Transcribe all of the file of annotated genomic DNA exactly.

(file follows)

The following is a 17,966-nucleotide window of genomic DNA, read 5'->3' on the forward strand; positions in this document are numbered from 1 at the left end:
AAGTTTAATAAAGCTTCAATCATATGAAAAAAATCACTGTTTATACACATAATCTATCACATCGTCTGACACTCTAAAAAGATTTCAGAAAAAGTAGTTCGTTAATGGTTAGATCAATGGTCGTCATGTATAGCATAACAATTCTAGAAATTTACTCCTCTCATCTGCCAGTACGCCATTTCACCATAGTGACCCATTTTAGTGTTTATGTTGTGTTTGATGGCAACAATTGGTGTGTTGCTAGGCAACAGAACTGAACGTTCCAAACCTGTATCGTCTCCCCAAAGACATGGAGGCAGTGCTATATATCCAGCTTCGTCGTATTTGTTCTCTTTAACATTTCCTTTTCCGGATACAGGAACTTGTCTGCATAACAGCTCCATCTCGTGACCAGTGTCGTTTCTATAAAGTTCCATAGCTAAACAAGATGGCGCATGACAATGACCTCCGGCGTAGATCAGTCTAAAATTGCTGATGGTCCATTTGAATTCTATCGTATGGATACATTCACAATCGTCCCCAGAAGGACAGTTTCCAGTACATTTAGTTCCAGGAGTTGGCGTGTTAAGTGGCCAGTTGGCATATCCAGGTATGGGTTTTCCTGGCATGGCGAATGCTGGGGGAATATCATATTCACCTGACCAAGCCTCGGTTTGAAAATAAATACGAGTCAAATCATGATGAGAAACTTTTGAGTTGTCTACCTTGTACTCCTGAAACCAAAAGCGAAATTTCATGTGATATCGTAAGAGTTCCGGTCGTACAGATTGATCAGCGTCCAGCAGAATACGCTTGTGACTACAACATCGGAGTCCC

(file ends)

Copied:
The following is a 17,966-nucleotide window of genomic DNA, read 5'->3' on the forward strand; positions in this document are numbered from 1 at the left end:
AAGTTTAATAAAGCTTCAATCATATGAAAAAAATCACTGTTTATACACATAATCTATCACATCGTCTGACACTCTAAAAAGATTTCAGAAAAAGTAGTTCGTTAATGGTTAGATCAATGGTCGTCATGTATAGCATAACAATTCTAGAAATTTACTCCTCTCATCTGCCAGTACGCCATTTCACCATAGTGACCCATTTTAGTGTTTATGTTGTGTTTGATGGCAACAATTGGTGTGTTGCTAGGCAACAGAACTGAACGTTCCAAACCTGTATCGTCTCCCCAAAGACATGGAGGCAGTGCTATATATCCAGCTTCGTCGTATTTGTTCTCTTTAACATTTCCTTTTCCGGATACAGGAACTTGTCTGCATAACAGCTCCATCTCGTGACCAGTGTCGTTTCTATAAAGTTCCATAGCTAAACAAGATGGCGCATGACAATGACCTCCGGCGTAGATCAGTCTAAAATTGCTGATGGTCCATTTGAATTCTATCGTATGGATACATTCACAATCGTCCCCAGAAGGACAGTTTCCAGTACATTTAGTTCCAGGAGTTGGCGTGTTAAGTGGCCAGTTGGCATATCCAGGTATGGGTTTTCCTGGCATGGCGAATGCTGGGGGAATATCATATTCACCTGACCAAGCCTCGGTTTGAAAATAAATACGAGTCAAATCATGATGAGAAACTTTTGAGTTGTCTACCTTGTACTCCTGAAACCAAAAGCGAAATTTCATGTGATATCGTAAGAGTTCCGGTCGTACAGATTGATCAGCGTCCAGCAGAATACGCTTGTGACTACAACATCGGAGTCCC